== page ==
- April 8, 2014
- Posted by: Jake McAleer, CISA, CCNA
- Category: IT Audit & Security
OpenSSL vulnerability announced (CVE-2014-0160)
Every time you visit a secure website (something that starts with https://), you expect that the data is safe by using a concept called encryption. This past Monday (April 7th, 2014), a large flaw in OpenSSL was announced. Many servers use OpenSSL to manage the encryption methods to protect the data exchanged between computer systems all over the world, including when you surf to websites such as your bank on your personal laptop.
What’s the issue?
The details are rather technical, but basically the bug allows people to gain access to sensitive information on the server, including the private key. Why do we care? When you visit a website, the server and your browser (or other application) communicate using a concept called public-key cryptography. Your computer and the server encrypt the data using a public key that anyone can know. The data may only be decrypted by the private key, which is supposed to be securely stored on the server you’re communicating with so it, and only it, may decrypt what you send it. See the following image for an illustration of how public-key encryption works.
If someone else were to get that private key and had access to the messages you exchange, they could decrypt the messages and read them. This is not the only information that may potentially be leaked; the bug allows access to information in the server’s memory, and so if other sensitive information such as usernames, passwords, or API keys are there, those may be shared inadvertently as well. Please visit CVE-2014-0160 if you want to know more of the technical details.
How do I know if my servers are impacted?
There are many types of servers that use OpenSSL, including Linux and FreeBSD servers. Applications such as Apache and nginx also use OpenSSL. The vulnerable versions of OpenSSL are 1.0.1 through 1.0.1f. OpenSSL 1.0.0 branch and 0.9.8 are not vulnerable to the issue.
Testing a website
You can use 3rd party tools such as http://filippo.io/Heartbleed/ to see if the site you’re about to visit is still susceptible to the issue. We should note that at the time of this article (April 8th, 2014), the website was experiencing a technical issue and you should try running the test multiple times as sometimes it reports false results that a site is safe when it actually is not.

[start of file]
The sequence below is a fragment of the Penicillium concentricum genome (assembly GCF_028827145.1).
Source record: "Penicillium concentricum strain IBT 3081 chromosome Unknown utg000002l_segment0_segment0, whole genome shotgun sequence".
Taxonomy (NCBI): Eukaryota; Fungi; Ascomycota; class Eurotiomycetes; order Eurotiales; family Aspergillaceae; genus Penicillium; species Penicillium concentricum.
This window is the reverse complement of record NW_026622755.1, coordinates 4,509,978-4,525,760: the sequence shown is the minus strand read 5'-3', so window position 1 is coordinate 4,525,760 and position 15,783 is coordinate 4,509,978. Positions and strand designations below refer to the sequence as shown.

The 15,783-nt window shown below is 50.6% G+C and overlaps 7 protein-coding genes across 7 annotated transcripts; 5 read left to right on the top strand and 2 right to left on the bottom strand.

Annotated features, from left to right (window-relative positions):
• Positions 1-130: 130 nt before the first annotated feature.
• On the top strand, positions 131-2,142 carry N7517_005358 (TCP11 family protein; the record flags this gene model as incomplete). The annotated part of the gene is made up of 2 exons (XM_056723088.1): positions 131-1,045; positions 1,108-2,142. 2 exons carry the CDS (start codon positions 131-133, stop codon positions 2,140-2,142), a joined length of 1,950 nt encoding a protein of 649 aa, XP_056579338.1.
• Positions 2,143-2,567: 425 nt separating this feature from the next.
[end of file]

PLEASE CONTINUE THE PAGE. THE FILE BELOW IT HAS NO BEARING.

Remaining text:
What can I do?
Luckily, there’s an easy fix. The makers of OpenSSL were told about the issue before it was revealed to the public, and the announcement was delayed until OpenSSL had a chance to fix the problem and release a patch. If your company hosts websites or applications that are possibly impacted, you should investigate the best way to update your systems ASAP. You should also update your keys to something new once you’ve patched the systems (since you don’t know if someone already obtained the old private keys between April 7th and when you patched your systems) while also removing and revoking your old certificates since they are possibly now compromised.
If you’re truly concerned about user access, you may also want to force users to change their API keys and/or passwords. This is probably overly cautious due to the limited time the bug has been known to the public and the fact the snooper must have access to the user’s data. The final decision lies with your organization and should be based upon likelihood and impact.
If secure websites you regularly visit (such as your bank or credit card company) haven’t been updated according to a test website such as the one listed earlier in this article, then we suggest you refrain from using them and contact their customer support line to express your concerns.
How do I limit issues like this in the future?
Maintaining a regular patch management program and processes will help to ensure issues like this are mitigated as quickly as possible. This issue has caught a great deal of attention due to the large number of systems it impacts, but vulnerabilities like this one are announced daily. Rather than being reactive, organizations should be proactive by patching on a regular and frequent cycle. Many patches are quietly released without much attention or technical detail, but they often fix very real security risks and should be installed as quickly as possible.
Where can I learn more?
You can learn more about the issue and how to address it by visiting http://www.heartbleed.com.